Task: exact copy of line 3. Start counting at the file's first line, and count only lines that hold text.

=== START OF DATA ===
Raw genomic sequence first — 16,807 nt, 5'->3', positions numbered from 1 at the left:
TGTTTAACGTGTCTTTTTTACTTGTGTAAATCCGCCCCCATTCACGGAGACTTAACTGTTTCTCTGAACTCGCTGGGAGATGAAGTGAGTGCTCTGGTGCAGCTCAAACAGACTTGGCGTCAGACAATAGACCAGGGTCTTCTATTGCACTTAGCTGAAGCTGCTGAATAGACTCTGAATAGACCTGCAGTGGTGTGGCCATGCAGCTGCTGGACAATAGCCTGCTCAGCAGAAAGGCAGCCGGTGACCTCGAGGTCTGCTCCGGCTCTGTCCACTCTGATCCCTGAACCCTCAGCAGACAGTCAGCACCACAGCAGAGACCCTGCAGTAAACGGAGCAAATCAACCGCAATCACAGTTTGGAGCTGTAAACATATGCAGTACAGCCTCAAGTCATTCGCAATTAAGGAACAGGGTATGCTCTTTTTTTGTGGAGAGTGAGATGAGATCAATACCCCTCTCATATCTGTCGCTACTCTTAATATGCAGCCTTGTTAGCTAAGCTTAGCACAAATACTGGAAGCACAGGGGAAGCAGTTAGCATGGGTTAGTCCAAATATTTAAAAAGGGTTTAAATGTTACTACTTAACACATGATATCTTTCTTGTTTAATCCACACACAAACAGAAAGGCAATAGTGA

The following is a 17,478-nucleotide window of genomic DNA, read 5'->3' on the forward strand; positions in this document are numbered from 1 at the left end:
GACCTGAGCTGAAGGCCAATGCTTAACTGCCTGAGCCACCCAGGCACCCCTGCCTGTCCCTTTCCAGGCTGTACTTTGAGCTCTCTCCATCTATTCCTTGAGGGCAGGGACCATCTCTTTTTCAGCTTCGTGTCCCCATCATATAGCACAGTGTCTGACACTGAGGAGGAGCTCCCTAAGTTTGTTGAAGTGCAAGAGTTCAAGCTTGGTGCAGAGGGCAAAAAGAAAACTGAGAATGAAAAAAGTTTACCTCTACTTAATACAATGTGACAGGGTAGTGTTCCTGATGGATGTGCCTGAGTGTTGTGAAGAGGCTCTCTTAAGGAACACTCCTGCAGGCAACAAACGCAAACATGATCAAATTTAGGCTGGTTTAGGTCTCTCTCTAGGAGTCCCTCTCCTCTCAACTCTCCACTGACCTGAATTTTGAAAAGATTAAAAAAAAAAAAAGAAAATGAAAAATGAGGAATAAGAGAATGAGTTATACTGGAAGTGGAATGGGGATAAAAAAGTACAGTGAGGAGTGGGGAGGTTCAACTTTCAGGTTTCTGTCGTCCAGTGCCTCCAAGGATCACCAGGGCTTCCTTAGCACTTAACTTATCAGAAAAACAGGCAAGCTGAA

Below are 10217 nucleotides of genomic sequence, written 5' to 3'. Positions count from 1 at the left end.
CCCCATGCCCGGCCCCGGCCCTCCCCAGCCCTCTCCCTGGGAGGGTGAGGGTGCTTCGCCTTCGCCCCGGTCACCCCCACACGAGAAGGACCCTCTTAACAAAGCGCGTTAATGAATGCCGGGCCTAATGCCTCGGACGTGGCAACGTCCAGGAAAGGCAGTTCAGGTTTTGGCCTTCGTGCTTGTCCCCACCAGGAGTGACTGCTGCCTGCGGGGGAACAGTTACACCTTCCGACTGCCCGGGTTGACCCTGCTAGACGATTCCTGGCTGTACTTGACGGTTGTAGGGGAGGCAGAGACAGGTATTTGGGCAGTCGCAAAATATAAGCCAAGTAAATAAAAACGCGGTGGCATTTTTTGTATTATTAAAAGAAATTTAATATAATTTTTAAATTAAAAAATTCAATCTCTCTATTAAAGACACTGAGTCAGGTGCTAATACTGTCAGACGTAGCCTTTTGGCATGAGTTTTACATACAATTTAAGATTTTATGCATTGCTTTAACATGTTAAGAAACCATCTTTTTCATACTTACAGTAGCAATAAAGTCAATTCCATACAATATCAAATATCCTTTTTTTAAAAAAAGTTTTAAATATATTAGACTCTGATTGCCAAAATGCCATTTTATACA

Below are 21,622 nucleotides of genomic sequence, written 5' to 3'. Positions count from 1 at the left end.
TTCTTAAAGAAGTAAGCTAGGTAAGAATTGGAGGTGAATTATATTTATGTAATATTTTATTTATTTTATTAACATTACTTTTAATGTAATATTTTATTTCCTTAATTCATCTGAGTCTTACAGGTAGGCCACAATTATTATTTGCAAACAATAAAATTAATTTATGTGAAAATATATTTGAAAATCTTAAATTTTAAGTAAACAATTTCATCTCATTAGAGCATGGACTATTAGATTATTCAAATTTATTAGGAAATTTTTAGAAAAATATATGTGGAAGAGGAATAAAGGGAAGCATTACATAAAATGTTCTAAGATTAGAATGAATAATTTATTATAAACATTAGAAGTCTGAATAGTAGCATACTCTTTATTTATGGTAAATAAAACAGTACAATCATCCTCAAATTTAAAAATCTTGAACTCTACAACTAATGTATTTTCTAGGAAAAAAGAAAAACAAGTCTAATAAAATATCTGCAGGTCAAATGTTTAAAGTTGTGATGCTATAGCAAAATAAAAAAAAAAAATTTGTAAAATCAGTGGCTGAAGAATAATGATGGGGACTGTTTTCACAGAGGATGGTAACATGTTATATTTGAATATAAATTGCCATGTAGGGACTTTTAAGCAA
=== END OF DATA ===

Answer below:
The following is a 17,478-nucleotide window of genomic DNA, read 5'->3' on the forward strand; positions in this document are numbered from 1 at the left end: